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I wonder if it was an above ground pool that they partially set in the ground.

IMO the best thing to do would be to regrade the yard although it looks like you'll have to put your thinking cap on to figure out how to get equipment back there. Maybe take out one section of chainlink fence.
 
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Old 10-22-15, 06:25 AM
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I would make nice with one of the neighbors to get their permission to drive across their property if you take care of any possible yard damage to their property.
 
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Old 10-22-15, 06:33 AM
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I think toolmon has the right idea. Looking to the right of that deck there is an obvious drop off. Filling in the hole where it is might result in an obvious bump in the back yard. Time to do a landscape design to slope away from the house and level the back yard. In the process that bump and hole will disappear.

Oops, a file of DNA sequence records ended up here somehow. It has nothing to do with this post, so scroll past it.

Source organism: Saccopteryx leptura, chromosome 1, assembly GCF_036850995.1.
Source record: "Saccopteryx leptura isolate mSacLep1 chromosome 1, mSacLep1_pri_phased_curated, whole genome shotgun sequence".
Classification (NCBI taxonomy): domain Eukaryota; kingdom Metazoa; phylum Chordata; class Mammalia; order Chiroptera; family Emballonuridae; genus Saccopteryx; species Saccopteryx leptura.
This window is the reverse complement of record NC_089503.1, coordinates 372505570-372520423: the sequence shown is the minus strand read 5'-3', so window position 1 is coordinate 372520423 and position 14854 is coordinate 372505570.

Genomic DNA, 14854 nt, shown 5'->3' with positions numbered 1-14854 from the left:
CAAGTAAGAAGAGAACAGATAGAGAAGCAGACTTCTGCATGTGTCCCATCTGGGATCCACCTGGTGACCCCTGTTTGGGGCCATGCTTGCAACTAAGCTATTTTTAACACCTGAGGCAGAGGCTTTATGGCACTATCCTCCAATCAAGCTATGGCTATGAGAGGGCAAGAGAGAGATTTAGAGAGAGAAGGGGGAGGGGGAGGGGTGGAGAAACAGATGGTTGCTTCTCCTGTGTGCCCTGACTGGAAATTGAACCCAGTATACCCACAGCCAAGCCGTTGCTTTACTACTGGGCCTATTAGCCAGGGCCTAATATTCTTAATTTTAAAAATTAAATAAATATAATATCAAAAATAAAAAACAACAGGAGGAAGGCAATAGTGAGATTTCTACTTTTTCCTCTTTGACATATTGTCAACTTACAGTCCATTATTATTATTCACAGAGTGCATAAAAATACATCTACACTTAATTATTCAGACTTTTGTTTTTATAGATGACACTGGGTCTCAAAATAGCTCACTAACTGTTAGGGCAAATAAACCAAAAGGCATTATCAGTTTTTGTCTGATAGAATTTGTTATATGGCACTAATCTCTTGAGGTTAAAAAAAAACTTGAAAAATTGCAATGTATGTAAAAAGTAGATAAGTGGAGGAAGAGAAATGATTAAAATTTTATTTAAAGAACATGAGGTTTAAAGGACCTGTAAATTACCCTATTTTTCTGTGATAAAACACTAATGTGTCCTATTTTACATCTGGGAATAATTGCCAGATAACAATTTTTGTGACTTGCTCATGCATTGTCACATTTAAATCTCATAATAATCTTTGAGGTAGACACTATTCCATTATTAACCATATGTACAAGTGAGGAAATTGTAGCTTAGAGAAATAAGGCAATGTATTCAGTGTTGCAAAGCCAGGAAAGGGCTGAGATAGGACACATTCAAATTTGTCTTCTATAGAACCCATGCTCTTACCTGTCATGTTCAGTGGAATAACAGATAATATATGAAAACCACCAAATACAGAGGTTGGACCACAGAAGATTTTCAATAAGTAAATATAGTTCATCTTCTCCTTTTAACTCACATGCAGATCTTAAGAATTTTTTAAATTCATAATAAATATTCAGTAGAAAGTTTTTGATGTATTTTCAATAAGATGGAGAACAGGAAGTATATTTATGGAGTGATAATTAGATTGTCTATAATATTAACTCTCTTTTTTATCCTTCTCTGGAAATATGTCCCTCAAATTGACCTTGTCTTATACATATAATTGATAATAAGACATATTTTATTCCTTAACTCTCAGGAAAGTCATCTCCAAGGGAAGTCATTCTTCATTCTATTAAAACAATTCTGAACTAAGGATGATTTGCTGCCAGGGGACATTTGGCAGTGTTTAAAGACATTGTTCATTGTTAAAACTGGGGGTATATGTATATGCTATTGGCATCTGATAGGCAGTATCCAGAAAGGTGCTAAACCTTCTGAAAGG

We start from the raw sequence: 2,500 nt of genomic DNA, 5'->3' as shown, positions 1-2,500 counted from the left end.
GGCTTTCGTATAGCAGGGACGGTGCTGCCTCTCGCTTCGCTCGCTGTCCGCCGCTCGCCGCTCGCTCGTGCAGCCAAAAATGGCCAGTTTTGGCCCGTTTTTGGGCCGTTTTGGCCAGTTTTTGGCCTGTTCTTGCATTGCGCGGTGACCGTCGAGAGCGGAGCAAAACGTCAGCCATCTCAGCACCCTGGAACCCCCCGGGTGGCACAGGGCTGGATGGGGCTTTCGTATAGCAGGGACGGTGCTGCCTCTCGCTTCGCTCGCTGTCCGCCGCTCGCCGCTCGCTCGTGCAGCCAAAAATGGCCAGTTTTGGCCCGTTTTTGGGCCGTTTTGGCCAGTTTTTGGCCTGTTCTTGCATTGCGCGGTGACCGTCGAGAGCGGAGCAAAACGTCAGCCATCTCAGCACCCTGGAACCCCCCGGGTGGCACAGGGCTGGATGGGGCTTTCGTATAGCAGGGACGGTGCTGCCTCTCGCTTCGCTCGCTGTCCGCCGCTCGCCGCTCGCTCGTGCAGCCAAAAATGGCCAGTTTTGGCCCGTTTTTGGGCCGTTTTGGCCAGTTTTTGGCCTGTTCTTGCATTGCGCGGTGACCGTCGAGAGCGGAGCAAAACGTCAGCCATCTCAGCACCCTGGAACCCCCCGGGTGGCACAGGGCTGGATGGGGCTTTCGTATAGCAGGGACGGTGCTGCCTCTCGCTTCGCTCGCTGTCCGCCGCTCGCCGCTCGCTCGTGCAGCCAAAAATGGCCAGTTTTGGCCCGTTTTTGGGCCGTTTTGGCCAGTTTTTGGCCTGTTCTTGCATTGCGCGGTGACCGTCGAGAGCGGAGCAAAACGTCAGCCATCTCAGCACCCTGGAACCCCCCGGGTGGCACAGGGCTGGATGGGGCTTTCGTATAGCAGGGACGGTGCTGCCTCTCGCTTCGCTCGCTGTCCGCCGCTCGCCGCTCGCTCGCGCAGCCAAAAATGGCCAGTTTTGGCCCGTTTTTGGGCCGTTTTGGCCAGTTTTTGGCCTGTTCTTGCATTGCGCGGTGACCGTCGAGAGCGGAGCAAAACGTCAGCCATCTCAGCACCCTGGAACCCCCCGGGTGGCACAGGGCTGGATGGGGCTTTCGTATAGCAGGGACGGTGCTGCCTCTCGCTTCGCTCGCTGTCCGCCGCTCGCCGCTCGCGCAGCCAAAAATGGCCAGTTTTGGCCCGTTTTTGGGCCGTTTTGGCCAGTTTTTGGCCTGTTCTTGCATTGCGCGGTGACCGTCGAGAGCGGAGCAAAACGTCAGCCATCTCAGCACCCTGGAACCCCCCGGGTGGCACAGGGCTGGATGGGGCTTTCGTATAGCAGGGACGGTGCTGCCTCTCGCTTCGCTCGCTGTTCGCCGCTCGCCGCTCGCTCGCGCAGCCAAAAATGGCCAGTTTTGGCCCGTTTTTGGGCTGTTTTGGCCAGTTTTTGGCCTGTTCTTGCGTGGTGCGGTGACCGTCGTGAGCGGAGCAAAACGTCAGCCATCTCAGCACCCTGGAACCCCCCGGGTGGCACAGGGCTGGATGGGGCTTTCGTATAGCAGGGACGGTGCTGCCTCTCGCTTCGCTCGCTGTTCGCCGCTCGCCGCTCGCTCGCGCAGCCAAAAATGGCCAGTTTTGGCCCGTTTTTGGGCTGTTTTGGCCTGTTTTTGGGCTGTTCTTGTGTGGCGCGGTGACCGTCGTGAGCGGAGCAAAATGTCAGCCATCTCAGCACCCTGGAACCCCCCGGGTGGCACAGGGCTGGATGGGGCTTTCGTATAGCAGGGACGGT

Bud
 
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Old 10-22-15, 06:47 AM
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That would be a lot of dirt to move by hand. I would guess an easy 10 yards? Would a Bobcat fit through the vacant lot or through the front? With a Bobcat, you could move dirt & or regrade the entire yard. It might take a day or two & a couple, of day workers.
 
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Old 10-22-15, 07:35 AM
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I agree that you may not need to add dirt if you regrade, which is what seems to be needed.

No contacts left in the Corps who can chopper a bobcat in for you?
 
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Old 10-22-15, 07:47 AM
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Bobcat makes a walk behind MT55 which should definitely be able to get back there. Others may know how well it might do the job. Plus, you would need to find a rental place that has one.
MT55 Mini Track Loader - Bobcat Company
Other manufacturers may have equipment build to access through narrow openings.

Bud
 
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Old 10-23-15, 06:45 AM